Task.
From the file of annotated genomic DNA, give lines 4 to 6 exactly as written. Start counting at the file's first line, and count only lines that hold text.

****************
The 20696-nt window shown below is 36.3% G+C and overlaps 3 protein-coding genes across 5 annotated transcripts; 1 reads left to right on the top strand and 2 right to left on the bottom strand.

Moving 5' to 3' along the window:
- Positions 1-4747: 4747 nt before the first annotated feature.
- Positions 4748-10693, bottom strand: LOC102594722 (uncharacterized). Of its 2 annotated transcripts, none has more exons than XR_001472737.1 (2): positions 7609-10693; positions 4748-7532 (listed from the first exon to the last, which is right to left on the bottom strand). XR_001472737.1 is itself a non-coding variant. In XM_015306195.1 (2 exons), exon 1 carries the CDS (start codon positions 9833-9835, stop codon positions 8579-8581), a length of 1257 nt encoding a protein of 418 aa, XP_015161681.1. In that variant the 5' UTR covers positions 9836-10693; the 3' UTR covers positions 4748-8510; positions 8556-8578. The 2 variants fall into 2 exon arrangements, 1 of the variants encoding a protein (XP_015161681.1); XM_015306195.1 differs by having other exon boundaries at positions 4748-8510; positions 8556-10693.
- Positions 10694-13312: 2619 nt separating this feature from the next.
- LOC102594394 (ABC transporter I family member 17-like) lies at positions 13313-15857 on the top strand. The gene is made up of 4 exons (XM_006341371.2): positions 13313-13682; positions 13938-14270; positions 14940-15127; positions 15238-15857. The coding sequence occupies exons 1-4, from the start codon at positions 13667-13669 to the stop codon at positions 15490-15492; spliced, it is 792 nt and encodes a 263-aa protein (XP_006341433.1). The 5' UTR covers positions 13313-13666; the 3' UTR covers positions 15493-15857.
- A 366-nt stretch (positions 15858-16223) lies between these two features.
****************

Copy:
- Positions 4748-10693, bottom strand: LOC102594722 (uncharacterized). Of its 2 annotated transcripts, none has more exons than XR_001472737.1 (2): positions 7609-10693; positions 4748-7532 (listed from the first exon to the last, which is right to left on the bottom strand). XR_001472737.1 is itself a non-coding variant. In XM_015306195.1 (2 exons), exon 1 carries the CDS (start codon positions 9833-9835, stop codon positions 8579-8581), a length of 1257 nt encoding a protein of 418 aa, XP_015161681.1. In that variant the 5' UTR covers positions 9836-10693; the 3' UTR covers positions 4748-8510; positions 8556-8578. The 2 variants fall into 2 exon arrangements, 1 of the variants encoding a protein (XP_015161681.1); XM_015306195.1 differs by having other exon boundaries at positions 4748-8510; positions 8556-10693.
- Positions 10694-13312: 2619 nt separating this feature from the next.
- LOC102594394 (ABC transporter I family member 17-like) lies at positions 13313-15857 on the top strand. The gene is made up of 4 exons (XM_006341371.2): positions 13313-13682; positions 13938-14270; positions 14940-15127; positions 15238-15857. The coding sequence occupies exons 1-4, from the start codon at positions 13667-13669 to the stop codon at positions 15490-15492; spliced, it is 792 nt and encodes a 263-aa protein (XP_006341433.1). The 5' UTR covers positions 13313-13666; the 3' UTR covers positions 15493-15857.